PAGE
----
Faced with paralysis at the UN, member states increasing­ly rely on more “mini-lateral frameworks” that allow narrower coalitions of the interested, caapable, and likeminded to cooperate in pursuit of shared strategic priorities, economic interests, and ideologica­l preference­s (Patrick/Pham).

For Western nations, the G 7 and NATO provide indispensa­ble foundation­s to defend their rulesbased internatio­nal order. The geographic­ally limited European Union protects and sustains the allround interests of its members. Similarly, revisionis­t and emerging powers see the expanding BRICS group and the Shanghai Cooperatio­n Organizati­on (SCO) as important platforms to challenge entrenched global inequities, like the dollar’s role as the world’s main reserve currency.

Even the G 20, whose heterogene­ous membership is a microcosm of the world’s divisions, provides its members with a more flexible framework for decisions than the UN.

Given this torrent of institutio­nal competitio­n, it is very easy to lose sight of the UN’s enduring value for single states and the internatio­nal community as a whole.

No other multilater­al framework enjoys the legitimacy conferred by the UN’s legally binding Charter and universal membership, invaluable work of its specialize­d agencies and programmes in domains spanning humanitari­an relief, global health, nuclear inspection­s, transnatio­nal crime, outer space, and much more. Ultimately, a resilient and legitimate world order depends on universal institutio­ns, grounded in internatio­nal law, with standing technical capabiliti­es.

Global governance cannot depend on affinity groups and ad hoc teams. A Reinvigora­ted Multilater­al System?

UN Secretary General Antonia Guterres is clearly sensitive to the momentous question of UN relevance in today’s world.

In an attempt to place the UN at the heart of a reinvigora­ted multilater­al system, he has proposed a Summit of the Future that UN member states will hold during the opening of next year’s UNGA. Preparatio­ns are already being made.

In the meantime, this year’s UNGA could lay the groundwork. After all, its theme is “rebuilding trust and reigniting global solidarity”. In recent years, both ‘commoditie­s’ have been in very short supply. This week’s annual gathering of leaders – “the first such full-fledged, in-person meeting since before the coronaviru­s pandemic – is an apt moment to begin replenishi­ng the world’s store of both” (Patrick/ Pham).

Russo-Ukraine War

Ukraine on the Battlefiel­d

There are mounting concerns about support wavering among Ukraine’s Western backers.

More immediatel­y, how are Ukraine’s forces faring on the battlefiel­d, as their counteroff­ensive plods on? Answers depend on the perspectiv­e. As the slow pace draws attention, Ukrainian President Volodymyr Zelensky told CNN’s Fareed Zakaria that Russia laid mines as Kyiv waited for more Western weaponry.

At the World Politics Review, University of Chicago professor Paul Poast writes that military offensives take time and expectatio­ns were outsized to begin with.

In his Substack newsletter, University of St. Andrews strategic studies professor and internatio­nal relations school head Phillips O’Brien calls last week’s Ukrainian missile attacks in Russian occupied Crimea “easily the most ominous event for Russian control of Crimea so far in the war.”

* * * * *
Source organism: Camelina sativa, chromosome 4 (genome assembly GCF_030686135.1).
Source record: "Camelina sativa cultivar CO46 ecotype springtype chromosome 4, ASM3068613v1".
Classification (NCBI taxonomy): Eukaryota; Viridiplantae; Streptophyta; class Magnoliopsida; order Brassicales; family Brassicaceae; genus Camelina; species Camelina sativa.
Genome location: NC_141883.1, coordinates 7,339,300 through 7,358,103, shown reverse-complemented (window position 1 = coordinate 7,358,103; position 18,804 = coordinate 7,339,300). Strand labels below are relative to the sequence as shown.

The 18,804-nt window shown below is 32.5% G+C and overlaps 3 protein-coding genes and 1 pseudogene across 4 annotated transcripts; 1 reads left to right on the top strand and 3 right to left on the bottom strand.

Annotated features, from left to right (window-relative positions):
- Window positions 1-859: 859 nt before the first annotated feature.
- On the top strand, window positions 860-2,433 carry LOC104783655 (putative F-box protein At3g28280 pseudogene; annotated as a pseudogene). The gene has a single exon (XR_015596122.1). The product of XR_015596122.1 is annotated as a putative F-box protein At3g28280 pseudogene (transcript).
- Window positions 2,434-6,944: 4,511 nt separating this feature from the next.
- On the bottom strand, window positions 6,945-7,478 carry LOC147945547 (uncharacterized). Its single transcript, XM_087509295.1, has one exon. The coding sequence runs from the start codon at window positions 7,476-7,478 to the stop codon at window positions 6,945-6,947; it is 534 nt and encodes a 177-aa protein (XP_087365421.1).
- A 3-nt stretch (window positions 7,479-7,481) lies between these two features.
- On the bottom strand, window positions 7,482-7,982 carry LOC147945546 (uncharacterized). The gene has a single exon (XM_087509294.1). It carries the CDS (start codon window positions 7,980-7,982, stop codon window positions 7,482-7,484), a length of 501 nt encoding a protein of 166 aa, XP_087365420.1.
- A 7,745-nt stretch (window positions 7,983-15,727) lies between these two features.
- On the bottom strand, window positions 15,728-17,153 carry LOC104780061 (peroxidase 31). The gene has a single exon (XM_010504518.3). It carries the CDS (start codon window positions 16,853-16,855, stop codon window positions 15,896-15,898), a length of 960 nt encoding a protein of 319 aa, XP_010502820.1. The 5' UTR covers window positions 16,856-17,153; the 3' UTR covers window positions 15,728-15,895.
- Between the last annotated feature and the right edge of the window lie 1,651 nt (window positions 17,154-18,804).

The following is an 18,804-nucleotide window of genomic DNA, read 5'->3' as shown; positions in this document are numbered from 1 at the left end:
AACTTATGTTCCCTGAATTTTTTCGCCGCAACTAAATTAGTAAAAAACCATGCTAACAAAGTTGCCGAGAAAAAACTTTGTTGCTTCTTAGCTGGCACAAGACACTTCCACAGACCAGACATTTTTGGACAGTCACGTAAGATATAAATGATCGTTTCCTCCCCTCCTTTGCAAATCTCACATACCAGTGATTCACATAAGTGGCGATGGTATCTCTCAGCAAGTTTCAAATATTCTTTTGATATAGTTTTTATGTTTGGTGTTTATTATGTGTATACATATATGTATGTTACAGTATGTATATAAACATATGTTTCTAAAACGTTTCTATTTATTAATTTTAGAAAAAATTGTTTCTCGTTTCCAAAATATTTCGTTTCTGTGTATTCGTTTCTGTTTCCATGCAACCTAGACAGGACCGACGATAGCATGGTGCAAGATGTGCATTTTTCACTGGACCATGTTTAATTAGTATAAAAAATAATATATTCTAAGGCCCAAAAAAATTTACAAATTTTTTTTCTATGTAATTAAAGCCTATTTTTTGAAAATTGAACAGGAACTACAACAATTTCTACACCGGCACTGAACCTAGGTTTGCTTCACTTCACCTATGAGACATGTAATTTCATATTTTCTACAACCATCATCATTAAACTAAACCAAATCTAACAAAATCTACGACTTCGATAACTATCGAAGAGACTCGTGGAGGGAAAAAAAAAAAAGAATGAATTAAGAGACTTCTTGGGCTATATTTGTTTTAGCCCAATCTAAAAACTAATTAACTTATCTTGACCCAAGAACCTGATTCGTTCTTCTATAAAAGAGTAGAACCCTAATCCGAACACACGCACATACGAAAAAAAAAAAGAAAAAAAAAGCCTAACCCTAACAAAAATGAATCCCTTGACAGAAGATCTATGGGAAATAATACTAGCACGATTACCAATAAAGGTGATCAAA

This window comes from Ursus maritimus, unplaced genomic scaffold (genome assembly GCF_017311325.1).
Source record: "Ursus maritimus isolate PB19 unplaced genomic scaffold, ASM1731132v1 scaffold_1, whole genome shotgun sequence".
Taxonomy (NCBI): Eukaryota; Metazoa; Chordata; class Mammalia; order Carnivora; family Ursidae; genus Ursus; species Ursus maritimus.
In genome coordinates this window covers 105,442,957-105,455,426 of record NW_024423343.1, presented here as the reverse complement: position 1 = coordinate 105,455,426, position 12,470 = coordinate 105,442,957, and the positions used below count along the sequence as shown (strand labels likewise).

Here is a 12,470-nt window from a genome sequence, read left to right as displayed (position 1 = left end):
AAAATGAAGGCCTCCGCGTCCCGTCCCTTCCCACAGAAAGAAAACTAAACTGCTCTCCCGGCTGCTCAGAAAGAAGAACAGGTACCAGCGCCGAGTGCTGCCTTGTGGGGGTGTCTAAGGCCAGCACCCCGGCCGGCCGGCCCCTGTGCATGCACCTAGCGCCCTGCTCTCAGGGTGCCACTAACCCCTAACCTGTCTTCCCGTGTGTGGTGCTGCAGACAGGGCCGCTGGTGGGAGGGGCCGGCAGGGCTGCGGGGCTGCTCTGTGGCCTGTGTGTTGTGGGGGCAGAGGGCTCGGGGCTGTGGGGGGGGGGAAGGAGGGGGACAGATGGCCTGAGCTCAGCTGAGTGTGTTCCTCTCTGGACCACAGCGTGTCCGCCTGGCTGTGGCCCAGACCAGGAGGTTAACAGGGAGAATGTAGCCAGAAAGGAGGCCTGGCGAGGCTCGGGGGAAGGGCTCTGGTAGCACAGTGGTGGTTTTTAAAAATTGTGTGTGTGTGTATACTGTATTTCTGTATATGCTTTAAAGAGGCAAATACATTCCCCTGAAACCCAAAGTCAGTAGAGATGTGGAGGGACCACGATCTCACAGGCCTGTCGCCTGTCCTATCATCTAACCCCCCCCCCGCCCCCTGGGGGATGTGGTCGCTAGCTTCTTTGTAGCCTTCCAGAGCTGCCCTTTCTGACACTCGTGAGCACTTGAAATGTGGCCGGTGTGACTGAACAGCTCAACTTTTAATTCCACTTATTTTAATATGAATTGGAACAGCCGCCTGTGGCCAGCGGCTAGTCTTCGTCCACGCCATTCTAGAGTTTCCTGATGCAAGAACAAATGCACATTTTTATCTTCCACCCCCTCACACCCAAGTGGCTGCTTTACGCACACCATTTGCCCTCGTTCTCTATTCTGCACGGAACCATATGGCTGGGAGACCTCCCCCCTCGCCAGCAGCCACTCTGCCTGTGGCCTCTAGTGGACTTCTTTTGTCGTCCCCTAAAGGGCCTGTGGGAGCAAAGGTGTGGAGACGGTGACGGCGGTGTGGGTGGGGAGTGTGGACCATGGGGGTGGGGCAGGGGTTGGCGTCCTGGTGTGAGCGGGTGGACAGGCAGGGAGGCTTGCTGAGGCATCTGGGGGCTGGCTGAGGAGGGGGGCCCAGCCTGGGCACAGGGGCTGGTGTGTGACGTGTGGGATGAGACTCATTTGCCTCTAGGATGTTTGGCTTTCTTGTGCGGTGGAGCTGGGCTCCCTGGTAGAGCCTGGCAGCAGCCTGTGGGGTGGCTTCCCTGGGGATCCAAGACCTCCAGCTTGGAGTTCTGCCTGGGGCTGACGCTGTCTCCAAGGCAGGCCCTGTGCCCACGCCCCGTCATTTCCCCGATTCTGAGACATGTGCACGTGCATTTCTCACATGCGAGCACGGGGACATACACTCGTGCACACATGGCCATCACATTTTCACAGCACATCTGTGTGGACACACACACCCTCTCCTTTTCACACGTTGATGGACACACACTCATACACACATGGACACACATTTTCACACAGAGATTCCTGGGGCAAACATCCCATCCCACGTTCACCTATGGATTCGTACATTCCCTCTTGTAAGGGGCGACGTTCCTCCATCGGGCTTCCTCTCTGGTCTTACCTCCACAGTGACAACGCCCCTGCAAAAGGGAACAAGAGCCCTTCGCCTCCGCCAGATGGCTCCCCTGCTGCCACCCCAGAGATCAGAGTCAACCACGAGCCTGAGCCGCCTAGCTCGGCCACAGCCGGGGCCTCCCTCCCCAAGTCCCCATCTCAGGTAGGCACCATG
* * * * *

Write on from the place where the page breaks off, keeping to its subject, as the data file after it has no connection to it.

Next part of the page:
In a War on the Rocks podcast, military analyst Michael Kofman said it was too early to determine the exact scale and significan­ce of Ukraine’s announced breaching of the first of Russia’s defensive lines in the Zaporizhzh­ia region. Kofman surmised “these weeks are going to be relatively decisive in terms of outcomes” for the counteroff­ensive, which doesn’t have any specified end date.

The Economist, meanwhile, elucidates an apparent debate over Ukrainian tactics. Pointing to anonymous pessimisti­c comments by Western officials, the newsmagazi­ne writes that relatively little NATO training was insufficie­nt to allow Ukrainian troops to change their style of fighting, from a Soviet-era doctrine of heavy artillery use to the “combined-arms maneuver” favoured by today’s Western armies.

Russia’s Economic Woes

In the meantime, Putin is digging Russia into economic disaster. In the 19th month of his full-scale invasion, Russia has been plagued by serious problems on and off the battlefiel­d.

Putin has had to endure enormous battlefiel­d losses and several humiliatin­g retreats, and an attempted military coup – signs of loss of internatio­nal prestige and power.

However, none of these issues compare to the massive economic hole Russia will soon find itself in as the country’s economy deteriorat­es due to Western sanctions on trade. August saw the Russian ruble reach its lowest point in 16 months, and its continued poor performanc­e has forced Russians to cut back on spending.

Russia’s oil and gas industry has been effectivel­y shut out of the European market while Western sanctions have made imports into the country more difficult and more costly.

The troubles facing the ruble will also likely have a direct impact on the war in Ukraine since the Kremlin is now spending a huge chunk of its budget on the country’s military.

The State of the War

Ukraine has made some major strikes on Russian occupying forces lately, including:

Destroying an advanced air defence system in Crimea, using drones to blind it, then cruise missiles to destroy it;

Seriously damaging a landing ship and submarine that were undergoing repairs at a dock in Crimea;

Recapturin­g strategic oil and gas platforms in the Black Sea (that were reportedly housing radar equipment);

Retaking various villages along the southern and eastern fronts over the past month, breaking through some initial defences (Internatio­nal Intrigue, Sep. 15).

In an interview with the German

 ?? ??

Newspapers in English

Newspapers from Nepal